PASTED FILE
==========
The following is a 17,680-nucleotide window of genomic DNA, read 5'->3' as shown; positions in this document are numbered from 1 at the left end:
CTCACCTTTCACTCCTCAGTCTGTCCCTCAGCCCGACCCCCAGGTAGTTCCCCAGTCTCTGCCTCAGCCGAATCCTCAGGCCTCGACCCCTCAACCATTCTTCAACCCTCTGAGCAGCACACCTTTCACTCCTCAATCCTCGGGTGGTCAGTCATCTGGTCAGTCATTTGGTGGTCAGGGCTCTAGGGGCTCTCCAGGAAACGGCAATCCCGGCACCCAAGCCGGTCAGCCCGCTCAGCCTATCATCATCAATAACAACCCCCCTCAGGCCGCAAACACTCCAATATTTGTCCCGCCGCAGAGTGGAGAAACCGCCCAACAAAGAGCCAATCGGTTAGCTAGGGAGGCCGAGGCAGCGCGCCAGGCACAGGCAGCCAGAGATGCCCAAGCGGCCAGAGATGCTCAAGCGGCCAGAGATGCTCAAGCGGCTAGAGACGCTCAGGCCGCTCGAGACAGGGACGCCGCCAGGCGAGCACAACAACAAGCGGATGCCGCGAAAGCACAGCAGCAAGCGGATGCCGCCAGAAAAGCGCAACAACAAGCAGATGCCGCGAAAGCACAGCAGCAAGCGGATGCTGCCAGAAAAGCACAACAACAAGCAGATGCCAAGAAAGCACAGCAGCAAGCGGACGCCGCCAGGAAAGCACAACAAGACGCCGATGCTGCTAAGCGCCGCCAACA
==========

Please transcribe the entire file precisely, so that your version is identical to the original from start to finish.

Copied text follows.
The following is a 17,680-nucleotide window of genomic DNA, read 5'->3' as shown; positions in this document are numbered from 1 at the left end:
CTCACCTTTCACTCCTCAGTCTGTCCCTCAGCCCGACCCCCAGGTAGTTCCCCAGTCTCTGCCTCAGCCGAATCCTCAGGCCTCGACCCCTCAACCATTCTTCAACCCTCTGAGCAGCACACCTTTCACTCCTCAATCCTCGGGTGGTCAGTCATCTGGTCAGTCATTTGGTGGTCAGGGCTCTAGGGGCTCTCCAGGAAACGGCAATCCCGGCACCCAAGCCGGTCAGCCCGCTCAGCCTATCATCATCAATAACAACCCCCCTCAGGCCGCAAACACTCCAATATTTGTCCCGCCGCAGAGTGGAGAAACCGCCCAACAAAGAGCCAATCGGTTAGCTAGGGAGGCCGAGGCAGCGCGCCAGGCACAGGCAGCCAGAGATGCCCAAGCGGCCAGAGATGCTCAAGCGGCCAGAGATGCTCAAGCGGCTAGAGACGCTCAGGCCGCTCGAGACAGGGACGCCGCCAGGCGAGCACAACAACAAGCGGATGCCGCGAAAGCACAGCAGCAAGCGGATGCCGCCAGAAAAGCGCAACAACAAGCAGATGCCGCGAAAGCACAGCAGCAAGCGGATGCTGCCAGAAAAGCACAACAACAAGCAGATGCCAAGAAAGCACAGCAGCAAGCGGACGCCGCCAGGAAAGCACAACAAGACGCCGATGCTGCTAAGCGCCGCCAACA